“Sales are down 16%, and I think that’s because of 5% interest rates, higher prices, so we’re hearing people can’t qualify now,” Anderton said. The jump in rates from 3% to now more than 5% means “hundreds or thousands” more mortgage costs per month.

“So I think high prices and high interest rates on mortgages are catching up and are causing a lot of people to back off. They just can’t afford it,” Anderton said.

As sales fell, Salt Lake County’s housing inventory “increased” by about 3% in April. “That’s not a huge increase,” Anderton said. “But it’s not down. We’re used to seeing him knocked down.”

Eleven straight months of falling sales is not something Anderton has seen since the Great Recession.

Some, but not all, sellers are starting to lower their prices slightly, but that’s not yet reflected in the housing data, Anderton said.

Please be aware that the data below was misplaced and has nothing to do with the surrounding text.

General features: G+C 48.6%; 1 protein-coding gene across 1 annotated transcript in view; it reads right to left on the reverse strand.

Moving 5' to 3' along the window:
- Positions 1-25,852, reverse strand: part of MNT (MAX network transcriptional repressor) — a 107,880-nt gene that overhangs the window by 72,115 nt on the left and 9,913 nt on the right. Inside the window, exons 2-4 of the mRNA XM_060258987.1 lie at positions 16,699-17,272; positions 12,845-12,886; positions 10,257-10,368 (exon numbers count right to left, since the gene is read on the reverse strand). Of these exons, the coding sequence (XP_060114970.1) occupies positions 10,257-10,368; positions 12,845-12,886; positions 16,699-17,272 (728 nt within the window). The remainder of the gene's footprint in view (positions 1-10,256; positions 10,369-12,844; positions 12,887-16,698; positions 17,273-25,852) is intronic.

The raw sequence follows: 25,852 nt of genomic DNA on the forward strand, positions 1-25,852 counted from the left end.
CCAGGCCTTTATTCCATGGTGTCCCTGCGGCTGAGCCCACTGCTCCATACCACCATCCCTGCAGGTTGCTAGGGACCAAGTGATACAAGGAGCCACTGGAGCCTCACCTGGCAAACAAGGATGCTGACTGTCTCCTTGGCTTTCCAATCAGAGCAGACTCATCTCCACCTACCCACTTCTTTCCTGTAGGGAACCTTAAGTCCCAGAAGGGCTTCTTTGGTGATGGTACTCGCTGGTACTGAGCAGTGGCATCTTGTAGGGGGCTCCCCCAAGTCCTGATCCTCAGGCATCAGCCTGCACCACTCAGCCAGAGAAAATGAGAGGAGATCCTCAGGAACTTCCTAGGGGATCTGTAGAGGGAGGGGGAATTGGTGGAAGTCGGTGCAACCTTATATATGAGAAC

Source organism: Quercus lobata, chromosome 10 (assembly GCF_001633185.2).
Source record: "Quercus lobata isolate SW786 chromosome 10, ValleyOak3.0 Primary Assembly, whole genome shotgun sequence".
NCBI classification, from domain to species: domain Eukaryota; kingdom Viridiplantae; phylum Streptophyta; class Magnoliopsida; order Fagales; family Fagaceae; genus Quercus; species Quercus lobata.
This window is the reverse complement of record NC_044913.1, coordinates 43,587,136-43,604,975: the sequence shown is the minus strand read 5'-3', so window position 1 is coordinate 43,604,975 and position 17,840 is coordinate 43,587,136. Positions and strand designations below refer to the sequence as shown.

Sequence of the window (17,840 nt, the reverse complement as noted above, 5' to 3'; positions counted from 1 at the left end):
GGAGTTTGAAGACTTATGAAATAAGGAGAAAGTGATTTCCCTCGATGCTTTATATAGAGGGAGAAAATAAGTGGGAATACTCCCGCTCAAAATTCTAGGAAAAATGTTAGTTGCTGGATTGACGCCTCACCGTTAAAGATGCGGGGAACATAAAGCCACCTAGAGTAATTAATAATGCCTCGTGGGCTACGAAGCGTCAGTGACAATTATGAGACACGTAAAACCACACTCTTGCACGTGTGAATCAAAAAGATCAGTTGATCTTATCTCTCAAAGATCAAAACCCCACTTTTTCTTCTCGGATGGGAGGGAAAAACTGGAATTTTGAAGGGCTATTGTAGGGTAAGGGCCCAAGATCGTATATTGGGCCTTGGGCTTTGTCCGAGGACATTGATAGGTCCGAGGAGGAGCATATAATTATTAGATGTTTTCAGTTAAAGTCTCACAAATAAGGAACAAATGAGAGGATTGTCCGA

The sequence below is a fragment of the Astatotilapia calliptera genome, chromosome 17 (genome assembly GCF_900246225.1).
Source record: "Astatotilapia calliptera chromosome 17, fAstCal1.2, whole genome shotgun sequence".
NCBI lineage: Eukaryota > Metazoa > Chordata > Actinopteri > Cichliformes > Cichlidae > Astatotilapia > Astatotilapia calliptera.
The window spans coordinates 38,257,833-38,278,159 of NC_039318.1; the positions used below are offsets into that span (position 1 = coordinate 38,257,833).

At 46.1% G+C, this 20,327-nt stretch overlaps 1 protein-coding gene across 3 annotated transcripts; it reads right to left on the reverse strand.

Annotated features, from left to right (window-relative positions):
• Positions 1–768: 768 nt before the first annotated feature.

So will that start to have an impact on prices?

“Oh yes, he will,” Anderton said. “If we have 18 months of sales decline, and now we’re at the year mark, you’ll see prices start to come down a little bit.”

Maybe then Utah won’t continue to see price increases as large as 25% year over year. In the last two years alone, home prices in the Salt Lake area have risen an astonishing 50%, according to the Salt Lake Board of Realtors.

“It hasn’t slowed down yet, which is scary. We could see another year of price increases,” Anderton said. “But interest rate hikes and falling sales tell me we’re about to turn around.”

But that doesn’t mean prices are going to “collapse,” Anderton said, especially as Utah continues to experience a housing shortage amid its booming economy and population.

“I don’t think (prices) will go down significantly unless we start to see massive layoffs, like we did in the Great Recession,” Anderton said. “When people start losing their jobs and then they’re out of a job, we see home prices go down. But right now the job market is pretty good. The best it’s been in a long time.”